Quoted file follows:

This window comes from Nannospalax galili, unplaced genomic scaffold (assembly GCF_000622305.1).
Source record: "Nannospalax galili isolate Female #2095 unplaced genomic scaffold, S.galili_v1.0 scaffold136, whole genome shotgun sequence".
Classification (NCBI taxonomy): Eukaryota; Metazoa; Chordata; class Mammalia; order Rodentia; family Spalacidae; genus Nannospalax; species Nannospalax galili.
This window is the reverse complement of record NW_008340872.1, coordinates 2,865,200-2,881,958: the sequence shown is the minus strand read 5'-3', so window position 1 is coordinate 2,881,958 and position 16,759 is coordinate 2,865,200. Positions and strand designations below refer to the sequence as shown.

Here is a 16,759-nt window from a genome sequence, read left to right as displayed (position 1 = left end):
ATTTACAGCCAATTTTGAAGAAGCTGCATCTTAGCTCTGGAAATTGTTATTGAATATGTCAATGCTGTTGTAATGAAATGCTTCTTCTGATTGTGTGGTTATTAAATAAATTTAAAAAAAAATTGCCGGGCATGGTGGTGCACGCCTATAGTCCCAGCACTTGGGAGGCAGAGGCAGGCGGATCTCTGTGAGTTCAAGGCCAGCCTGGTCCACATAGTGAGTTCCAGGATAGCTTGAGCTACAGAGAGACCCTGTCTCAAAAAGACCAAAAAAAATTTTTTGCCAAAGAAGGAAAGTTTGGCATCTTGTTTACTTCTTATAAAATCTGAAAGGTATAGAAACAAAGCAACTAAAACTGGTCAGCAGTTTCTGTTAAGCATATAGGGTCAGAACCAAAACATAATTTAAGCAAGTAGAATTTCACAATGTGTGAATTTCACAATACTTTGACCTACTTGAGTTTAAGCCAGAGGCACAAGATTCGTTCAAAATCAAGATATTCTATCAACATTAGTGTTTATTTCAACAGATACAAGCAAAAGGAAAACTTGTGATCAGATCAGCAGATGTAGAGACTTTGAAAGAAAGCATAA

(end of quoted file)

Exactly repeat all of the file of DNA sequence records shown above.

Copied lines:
This window comes from Nannospalax galili, unplaced genomic scaffold (assembly GCF_000622305.1).
Source record: "Nannospalax galili isolate Female #2095 unplaced genomic scaffold, S.galili_v1.0 scaffold136, whole genome shotgun sequence".
Classification (NCBI taxonomy): Eukaryota; Metazoa; Chordata; class Mammalia; order Rodentia; family Spalacidae; genus Nannospalax; species Nannospalax galili.
This window is the reverse complement of record NW_008340872.1, coordinates 2,865,200-2,881,958: the sequence shown is the minus strand read 5'-3', so window position 1 is coordinate 2,881,958 and position 16,759 is coordinate 2,865,200. Positions and strand designations below refer to the sequence as shown.

Here is a 16,759-nt window from a genome sequence, read left to right as displayed (position 1 = left end):
ATTTACAGCCAATTTTGAAGAAGCTGCATCTTAGCTCTGGAAATTGTTATTGAATATGTCAATGCTGTTGTAATGAAATGCTTCTTCTGATTGTGTGGTTATTAAATAAATTTAAAAAAAAATTGCCGGGCATGGTGGTGCACGCCTATAGTCCCAGCACTTGGGAGGCAGAGGCAGGCGGATCTCTGTGAGTTCAAGGCCAGCCTGGTCCACATAGTGAGTTCCAGGATAGCTTGAGCTACAGAGAGACCCTGTCTCAAAAAGACCAAAAAAAATTTTTTGCCAAAGAAGGAAAGTTTGGCATCTTGTTTACTTCTTATAAAATCTGAAAGGTATAGAAACAAAGCAACTAAAACTGGTCAGCAGTTTCTGTTAAGCATATAGGGTCAGAACCAAAACATAATTTAAGCAAGTAGAATTTCACAATGTGTGAATTTCACAATACTTTGACCTACTTGAGTTTAAGCCAGAGGCACAAGATTCGTTCAAAATCAAGATATTCTATCAACATTAGTGTTTATTTCAACAGATACAAGCAAAAGGAAAACTTGTGATCAGATCAGCAGATGTAGAGACTTTGAAAGAAAGCATAA